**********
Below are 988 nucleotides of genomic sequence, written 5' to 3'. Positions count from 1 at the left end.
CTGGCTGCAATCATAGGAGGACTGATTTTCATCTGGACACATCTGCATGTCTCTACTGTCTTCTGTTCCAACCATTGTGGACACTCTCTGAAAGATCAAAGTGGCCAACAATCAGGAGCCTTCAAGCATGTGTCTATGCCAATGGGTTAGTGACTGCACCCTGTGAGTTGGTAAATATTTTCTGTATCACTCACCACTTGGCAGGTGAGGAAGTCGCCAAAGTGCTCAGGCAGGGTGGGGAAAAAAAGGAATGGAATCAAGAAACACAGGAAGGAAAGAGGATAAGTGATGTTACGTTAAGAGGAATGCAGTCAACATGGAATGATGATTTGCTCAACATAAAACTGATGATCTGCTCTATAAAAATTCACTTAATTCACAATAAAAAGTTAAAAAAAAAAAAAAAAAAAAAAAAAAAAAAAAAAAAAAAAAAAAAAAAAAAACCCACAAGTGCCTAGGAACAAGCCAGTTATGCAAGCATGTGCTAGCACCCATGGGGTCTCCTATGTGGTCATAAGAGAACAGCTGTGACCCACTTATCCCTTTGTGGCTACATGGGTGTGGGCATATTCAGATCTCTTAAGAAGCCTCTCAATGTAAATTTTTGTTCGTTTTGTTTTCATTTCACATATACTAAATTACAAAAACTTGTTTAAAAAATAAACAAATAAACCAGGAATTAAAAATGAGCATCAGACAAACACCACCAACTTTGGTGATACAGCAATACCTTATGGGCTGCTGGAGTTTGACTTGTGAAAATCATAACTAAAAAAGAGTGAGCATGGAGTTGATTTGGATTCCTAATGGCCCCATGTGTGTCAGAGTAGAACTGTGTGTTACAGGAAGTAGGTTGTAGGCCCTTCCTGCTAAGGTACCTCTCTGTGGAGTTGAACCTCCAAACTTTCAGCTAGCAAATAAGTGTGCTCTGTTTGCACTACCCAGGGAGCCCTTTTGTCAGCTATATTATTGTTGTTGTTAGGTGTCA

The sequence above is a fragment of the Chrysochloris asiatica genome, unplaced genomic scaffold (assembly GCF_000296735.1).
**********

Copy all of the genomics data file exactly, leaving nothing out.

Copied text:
Below are 988 nucleotides of genomic sequence, written 5' to 3'. Positions count from 1 at the left end.
CTGGCTGCAATCATAGGAGGACTGATTTTCATCTGGACACATCTGCATGTCTCTACTGTCTTCTGTTCCAACCATTGTGGACACTCTCTGAAAGATCAAAGTGGCCAACAATCAGGAGCCTTCAAGCATGTGTCTATGCCAATGGGTTAGTGACTGCACCCTGTGAGTTGGTAAATATTTTCTGTATCACTCACCACTTGGCAGGTGAGGAAGTCGCCAAAGTGCTCAGGCAGGGTGGGGAAAAAAAGGAATGGAATCAAGAAACACAGGAAGGAAAGAGGATAAGTGATGTTACGTTAAGAGGAATGCAGTCAACATGGAATGATGATTTGCTCAACATAAAACTGATGATCTGCTCTATAAAAATTCACTTAATTCACAATAAAAAGTTAAAAAAAAAAAAAAAAAAAAAAAAAAAAAAAAAAAAAAAAAAAAAAAAAAAACCCACAAGTGCCTAGGAACAAGCCAGTTATGCAAGCATGTGCTAGCACCCATGGGGTCTCCTATGTGGTCATAAGAGAACAGCTGTGACCCACTTATCCCTTTGTGGCTACATGGGTGTGGGCATATTCAGATCTCTTAAGAAGCCTCTCAATGTAAATTTTTGTTCGTTTTGTTTTCATTTCACATATACTAAATTACAAAAACTTGTTTAAAAAATAAACAAATAAACCAGGAATTAAAAATGAGCATCAGACAAACACCACCAACTTTGGTGATACAGCAATACCTTATGGGCTGCTGGAGTTTGACTTGTGAAAATCATAACTAAAAAAGAGTGAGCATGGAGTTGATTTGGATTCCTAATGGCCCCATGTGTGTCAGAGTAGAACTGTGTGTTACAGGAAGTAGGTTGTAGGCCCTTCCTGCTAAGGTACCTCTCTGTGGAGTTGAACCTCCAAACTTTCAGCTAGCAAATAAGTGTGCTCTGTTTGCACTACCCAGGGAGCCCTTTTGTCAGCTATATTATTGTTGTTGTTAGGTGTCA

The sequence above is a fragment of the Chrysochloris asiatica genome, unplaced genomic scaffold (assembly GCF_000296735.1).